Scientists have found that marine invertebrates living in Troitsa Bay, the Sea of Japan, contain biologically active compounds with strong anti-tumour and anti-microbial properties and are also capable of killing insects.
This study was published in the Russian Journal of Marine Biology.
Scientists have studied 9 species of marine invertebrates – sea anemones, marine worms, nemerteans, and jellyfish.
They have discovered that they are carriers of biologically active compounds with immunostimulating properties, which have the potential to prevent a metastasis proliferation of malignant tumours.
“Marine invertebrates are a promising source of biologically active compounds that can be applied to design medical drugs of a new generation. The therapeutic effects of such compounds are of a broad range. They can be antioxidants, possess cardioprotective, analgesic, anti-microbial, anti-tumour and many other properties,” said Elena Leychenko, Associate Professor of the Department of Bioorganic Chemistry and Biotechnology of the School of Natural Sciences (SNS).
Scientists consider the segmented worms Eulalia viridis and the so-called marine ‘peanut worms’ (sipunculids) Phascolostoma agassizii have the highest pharmacological potential among all invertebrates referred to in the article.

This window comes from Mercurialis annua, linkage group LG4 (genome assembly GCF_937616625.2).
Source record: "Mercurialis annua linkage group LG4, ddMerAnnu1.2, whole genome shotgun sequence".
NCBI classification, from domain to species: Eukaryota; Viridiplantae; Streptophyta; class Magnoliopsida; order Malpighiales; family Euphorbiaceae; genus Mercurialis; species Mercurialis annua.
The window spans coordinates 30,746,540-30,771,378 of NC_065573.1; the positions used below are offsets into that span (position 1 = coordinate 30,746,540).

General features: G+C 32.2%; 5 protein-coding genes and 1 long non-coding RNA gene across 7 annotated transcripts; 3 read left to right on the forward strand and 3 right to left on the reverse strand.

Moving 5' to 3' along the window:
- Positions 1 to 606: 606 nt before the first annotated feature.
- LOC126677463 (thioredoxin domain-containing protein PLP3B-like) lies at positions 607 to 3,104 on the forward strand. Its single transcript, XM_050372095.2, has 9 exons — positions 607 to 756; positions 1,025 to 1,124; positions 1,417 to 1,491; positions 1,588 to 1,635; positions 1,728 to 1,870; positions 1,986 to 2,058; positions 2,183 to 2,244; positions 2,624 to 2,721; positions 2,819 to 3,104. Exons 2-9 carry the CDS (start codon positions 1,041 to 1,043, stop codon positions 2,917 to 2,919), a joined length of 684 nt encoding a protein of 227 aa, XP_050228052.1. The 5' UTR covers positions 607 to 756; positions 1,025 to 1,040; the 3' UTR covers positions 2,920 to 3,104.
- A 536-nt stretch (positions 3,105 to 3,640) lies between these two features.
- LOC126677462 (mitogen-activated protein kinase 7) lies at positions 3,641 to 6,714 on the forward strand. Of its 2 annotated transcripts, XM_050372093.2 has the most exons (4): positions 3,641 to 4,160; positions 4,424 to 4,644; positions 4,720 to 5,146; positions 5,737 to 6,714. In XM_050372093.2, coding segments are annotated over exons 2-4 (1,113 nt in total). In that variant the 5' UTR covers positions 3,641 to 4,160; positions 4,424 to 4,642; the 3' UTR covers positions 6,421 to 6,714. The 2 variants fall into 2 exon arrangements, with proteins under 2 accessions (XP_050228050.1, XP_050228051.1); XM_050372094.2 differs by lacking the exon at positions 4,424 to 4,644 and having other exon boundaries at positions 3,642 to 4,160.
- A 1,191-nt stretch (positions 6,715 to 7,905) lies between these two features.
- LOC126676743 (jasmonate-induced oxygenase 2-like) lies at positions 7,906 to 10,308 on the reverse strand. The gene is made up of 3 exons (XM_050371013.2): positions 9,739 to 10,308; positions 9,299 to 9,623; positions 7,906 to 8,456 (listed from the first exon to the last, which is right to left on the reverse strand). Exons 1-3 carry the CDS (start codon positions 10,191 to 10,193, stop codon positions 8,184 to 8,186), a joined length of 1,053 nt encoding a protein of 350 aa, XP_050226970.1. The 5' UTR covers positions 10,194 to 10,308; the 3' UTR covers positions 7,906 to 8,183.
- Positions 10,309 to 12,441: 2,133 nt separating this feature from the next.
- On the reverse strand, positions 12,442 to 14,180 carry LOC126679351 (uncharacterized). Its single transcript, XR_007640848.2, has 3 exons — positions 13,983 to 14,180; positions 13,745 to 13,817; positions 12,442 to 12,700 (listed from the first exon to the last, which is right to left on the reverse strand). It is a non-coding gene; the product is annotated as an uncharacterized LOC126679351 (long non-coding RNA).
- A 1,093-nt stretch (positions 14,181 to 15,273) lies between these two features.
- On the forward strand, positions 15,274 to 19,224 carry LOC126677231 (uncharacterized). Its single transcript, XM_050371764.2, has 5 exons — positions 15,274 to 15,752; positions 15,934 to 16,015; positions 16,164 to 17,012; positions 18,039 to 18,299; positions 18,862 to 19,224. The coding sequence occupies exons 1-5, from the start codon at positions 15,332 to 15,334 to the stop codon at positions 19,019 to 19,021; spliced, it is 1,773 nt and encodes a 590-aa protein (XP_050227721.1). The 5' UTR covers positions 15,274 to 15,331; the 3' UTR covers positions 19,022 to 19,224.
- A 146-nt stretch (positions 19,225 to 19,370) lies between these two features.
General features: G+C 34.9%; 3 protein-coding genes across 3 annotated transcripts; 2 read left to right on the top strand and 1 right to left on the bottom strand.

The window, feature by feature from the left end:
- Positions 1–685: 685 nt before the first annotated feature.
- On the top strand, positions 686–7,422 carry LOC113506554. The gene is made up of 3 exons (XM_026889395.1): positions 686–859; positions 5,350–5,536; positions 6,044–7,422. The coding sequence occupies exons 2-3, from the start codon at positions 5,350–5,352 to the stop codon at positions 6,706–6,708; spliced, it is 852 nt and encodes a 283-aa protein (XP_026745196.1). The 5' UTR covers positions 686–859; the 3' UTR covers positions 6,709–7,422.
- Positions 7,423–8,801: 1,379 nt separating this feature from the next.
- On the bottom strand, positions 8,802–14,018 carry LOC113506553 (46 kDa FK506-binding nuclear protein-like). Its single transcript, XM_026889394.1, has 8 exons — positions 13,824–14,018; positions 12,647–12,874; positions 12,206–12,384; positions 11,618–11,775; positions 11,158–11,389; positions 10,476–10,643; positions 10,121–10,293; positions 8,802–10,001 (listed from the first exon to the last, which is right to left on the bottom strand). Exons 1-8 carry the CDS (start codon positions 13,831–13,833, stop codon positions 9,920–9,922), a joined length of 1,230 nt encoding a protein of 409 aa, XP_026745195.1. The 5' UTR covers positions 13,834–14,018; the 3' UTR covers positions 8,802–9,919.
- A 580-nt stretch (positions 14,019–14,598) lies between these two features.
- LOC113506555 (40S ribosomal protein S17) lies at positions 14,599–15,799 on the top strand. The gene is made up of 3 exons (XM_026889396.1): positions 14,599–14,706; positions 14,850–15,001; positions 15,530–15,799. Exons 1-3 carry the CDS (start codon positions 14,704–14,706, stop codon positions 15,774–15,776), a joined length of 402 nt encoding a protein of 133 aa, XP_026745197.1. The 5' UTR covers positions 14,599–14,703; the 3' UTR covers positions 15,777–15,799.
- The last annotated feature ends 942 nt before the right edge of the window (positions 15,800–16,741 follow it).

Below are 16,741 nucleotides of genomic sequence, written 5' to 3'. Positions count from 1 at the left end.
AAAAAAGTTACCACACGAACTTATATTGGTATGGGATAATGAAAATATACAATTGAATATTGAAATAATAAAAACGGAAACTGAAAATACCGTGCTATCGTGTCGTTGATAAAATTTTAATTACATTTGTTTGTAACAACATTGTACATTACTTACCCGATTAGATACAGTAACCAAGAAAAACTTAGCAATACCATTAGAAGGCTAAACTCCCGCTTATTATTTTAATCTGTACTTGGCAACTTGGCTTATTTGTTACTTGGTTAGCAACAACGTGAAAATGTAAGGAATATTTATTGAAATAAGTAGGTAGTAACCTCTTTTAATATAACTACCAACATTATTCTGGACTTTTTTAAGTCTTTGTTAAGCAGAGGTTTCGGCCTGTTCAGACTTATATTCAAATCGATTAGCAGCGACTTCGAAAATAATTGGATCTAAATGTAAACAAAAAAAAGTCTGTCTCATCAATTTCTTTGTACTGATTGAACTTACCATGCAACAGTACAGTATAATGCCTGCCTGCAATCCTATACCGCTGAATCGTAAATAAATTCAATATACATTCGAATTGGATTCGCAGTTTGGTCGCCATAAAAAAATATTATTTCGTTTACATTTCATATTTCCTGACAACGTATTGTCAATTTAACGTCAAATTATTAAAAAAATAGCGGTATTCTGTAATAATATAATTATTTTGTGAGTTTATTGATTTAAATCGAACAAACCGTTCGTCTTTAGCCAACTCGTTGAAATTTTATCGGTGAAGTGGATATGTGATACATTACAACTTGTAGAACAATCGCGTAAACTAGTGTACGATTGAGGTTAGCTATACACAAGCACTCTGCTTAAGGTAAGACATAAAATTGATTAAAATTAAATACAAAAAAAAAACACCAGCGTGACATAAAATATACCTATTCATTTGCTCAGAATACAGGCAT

Extracts obtained from these organisms were non-toxic to mouse erythrocytes and splenocytes and showed a significant antibacterial and anti-tumour effect.
It is noteworthy that the majority of extracts retrieved from all nine experimental samples of invertebrates were harmless to mammalian cells and at the same time toxic to insects and crustaceans.
It means that the isolated compounds are suitable not only for the development of the new drugs but also for the manufacturing of effective insecticides (chemicals for combating harmful insects).
In particular, the extract of the ringed worms Lepidonotuss quamatus was toxic to the larvae.
Scientists point out the expediency of further research of marine invertebrates to isolate the antitumour compounds from them.
Source: Far Eastern Federal University